, et le lecteur est surpris par la répétition des termes. La régularité des expressions semble refléter mimétiquement celle des offices. Malgré tout, on dénote de discrètes variations dans l’ordre et l’utilisation des mots, comme dans une œuvre musicale
This contribution presents the concept of 'seven heavens' as preserved by eight manuscripts of Muhammad ibn 'Abdallah al-Kisâ'ï's collections of Islamic religious tales Kitab A’ğāi’b al-MalakUt and Qisas al-Anbiyā It focuses on and compares the contents and composition of the chapter devoted to the topic and analyses the variations in the mss., which shed light on the way the tales are transmitted. Some of them represent variability in the original information, whereas others (including significant semantic shifts) may easily have emerged as a result of even minor scribal lapses.
construction, the internal relation is juxtaposition, while word-order variation reflects different meanings and degrees of ‘solidarity' between Nukleus and Appositum , which are semantic-pragmatic concepts. Spevak agrees that different orders presuppose
When a question phrase bears a grammatical function in a subordinate clause but the interrogativity it introduces extends over a higher clause, there are two main possibilities in Hungarian: (i) the question phrase appears preverbally in the clause over which it takes scope, or (ii) the question phrase appears in the subordinate clause while the scope of interrogativity is indicated by the presence of another question phrase in the higher clause (the scope-marking construction). In order to understand the features shared by these two types of question and the ways in which they differ, this article explores the intonation of these types of multiple-clause constituent questions in Hungarian. The results of experimental investigation are reported and discussed, and the significance of these findings is evaluated in the context of wider typological variation in the formation of multiple-clause constituent questions.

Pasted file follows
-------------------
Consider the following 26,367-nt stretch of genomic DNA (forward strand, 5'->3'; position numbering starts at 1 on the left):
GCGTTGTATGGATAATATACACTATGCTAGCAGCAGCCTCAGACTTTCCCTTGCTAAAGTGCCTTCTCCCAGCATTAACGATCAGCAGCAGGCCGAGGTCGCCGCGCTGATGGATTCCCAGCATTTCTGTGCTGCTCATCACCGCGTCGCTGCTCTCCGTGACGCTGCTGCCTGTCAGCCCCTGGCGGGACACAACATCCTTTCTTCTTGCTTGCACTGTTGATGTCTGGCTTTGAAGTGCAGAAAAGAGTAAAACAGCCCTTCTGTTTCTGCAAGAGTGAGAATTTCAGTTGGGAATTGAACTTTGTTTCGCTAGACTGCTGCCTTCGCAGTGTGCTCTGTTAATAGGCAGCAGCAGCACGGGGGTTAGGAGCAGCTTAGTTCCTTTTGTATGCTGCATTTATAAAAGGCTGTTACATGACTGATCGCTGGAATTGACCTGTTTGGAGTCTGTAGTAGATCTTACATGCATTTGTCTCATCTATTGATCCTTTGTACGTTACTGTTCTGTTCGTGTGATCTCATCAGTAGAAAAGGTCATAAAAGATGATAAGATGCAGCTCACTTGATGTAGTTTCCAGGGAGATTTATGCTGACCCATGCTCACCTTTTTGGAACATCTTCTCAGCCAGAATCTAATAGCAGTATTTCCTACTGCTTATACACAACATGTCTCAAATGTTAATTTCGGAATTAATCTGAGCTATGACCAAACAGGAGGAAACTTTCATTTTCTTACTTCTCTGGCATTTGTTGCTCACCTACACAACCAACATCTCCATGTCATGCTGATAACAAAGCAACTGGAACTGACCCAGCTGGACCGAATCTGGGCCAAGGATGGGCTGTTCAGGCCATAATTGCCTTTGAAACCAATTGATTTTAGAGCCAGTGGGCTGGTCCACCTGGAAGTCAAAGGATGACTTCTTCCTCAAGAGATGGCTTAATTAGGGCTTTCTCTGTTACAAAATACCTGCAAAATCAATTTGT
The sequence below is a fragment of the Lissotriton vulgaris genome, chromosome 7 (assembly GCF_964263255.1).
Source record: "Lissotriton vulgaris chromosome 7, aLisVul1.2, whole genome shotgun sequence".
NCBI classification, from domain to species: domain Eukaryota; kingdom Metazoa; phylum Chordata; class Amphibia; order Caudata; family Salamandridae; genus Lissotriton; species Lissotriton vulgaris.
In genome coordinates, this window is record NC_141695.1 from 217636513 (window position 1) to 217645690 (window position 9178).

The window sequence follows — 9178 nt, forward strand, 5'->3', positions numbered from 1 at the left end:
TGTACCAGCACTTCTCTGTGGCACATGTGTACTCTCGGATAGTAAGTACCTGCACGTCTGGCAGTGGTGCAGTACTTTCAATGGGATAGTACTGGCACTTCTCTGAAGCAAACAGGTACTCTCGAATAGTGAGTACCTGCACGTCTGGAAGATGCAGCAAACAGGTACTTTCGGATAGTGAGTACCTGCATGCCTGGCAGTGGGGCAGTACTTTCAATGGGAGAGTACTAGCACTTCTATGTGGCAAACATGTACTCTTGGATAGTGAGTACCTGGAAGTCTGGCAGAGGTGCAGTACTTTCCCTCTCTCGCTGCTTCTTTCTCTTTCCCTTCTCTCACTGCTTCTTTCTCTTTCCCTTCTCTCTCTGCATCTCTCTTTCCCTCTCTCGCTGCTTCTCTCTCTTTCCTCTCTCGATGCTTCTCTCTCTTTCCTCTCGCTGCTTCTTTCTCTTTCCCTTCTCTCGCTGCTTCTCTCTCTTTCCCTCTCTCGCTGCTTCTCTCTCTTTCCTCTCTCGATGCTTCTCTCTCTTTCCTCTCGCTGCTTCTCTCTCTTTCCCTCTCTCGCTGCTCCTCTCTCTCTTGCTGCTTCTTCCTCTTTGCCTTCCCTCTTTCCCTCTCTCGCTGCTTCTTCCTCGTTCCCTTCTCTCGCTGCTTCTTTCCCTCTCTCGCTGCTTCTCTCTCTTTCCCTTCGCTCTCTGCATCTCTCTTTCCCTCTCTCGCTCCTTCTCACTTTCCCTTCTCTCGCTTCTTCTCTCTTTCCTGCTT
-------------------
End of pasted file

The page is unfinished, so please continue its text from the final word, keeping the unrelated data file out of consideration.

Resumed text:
I provide a synchronic account of the variation between the marked and unmarked forms of the 1SG.INDEF of Hungarian (-ik) verbs; verbs that end in (-ik) in the 3SG.INDEF. I use a generalised mixed-effects regression analysis to explore how these forms vary in an extensive sample of the language, the Hungarian Webcorpus. I find that verbs' preference for the marked/unmarked form is determined by their lemma frequency and their prototypicality as members of the (-ik) class. These results are consistent with a morphological levelling account of variation in Hungarian verbal morphology, in which verbs migrate away from the minority (-ik) class and into the majority regular class. This suggests a picture of variation in Hungarian verbs that is shaped by lexical organisation, morphophonology, and social dynamics.
In diesem Saal hat vor 30 Jahren, am 21. Februar 1956, Bence Szabolcsi, ordentliches Mitglied der Ungarischen Akademie der Wissenschaften, seine Antrittsvorlesung über „Franz Liszt's Abend” und for 50 Jahren, am 3.Februar 1936, Béla Bartók, korrespondierends Mitglied der Akademie, sie seine über „Liszt- Probleme” gehalten.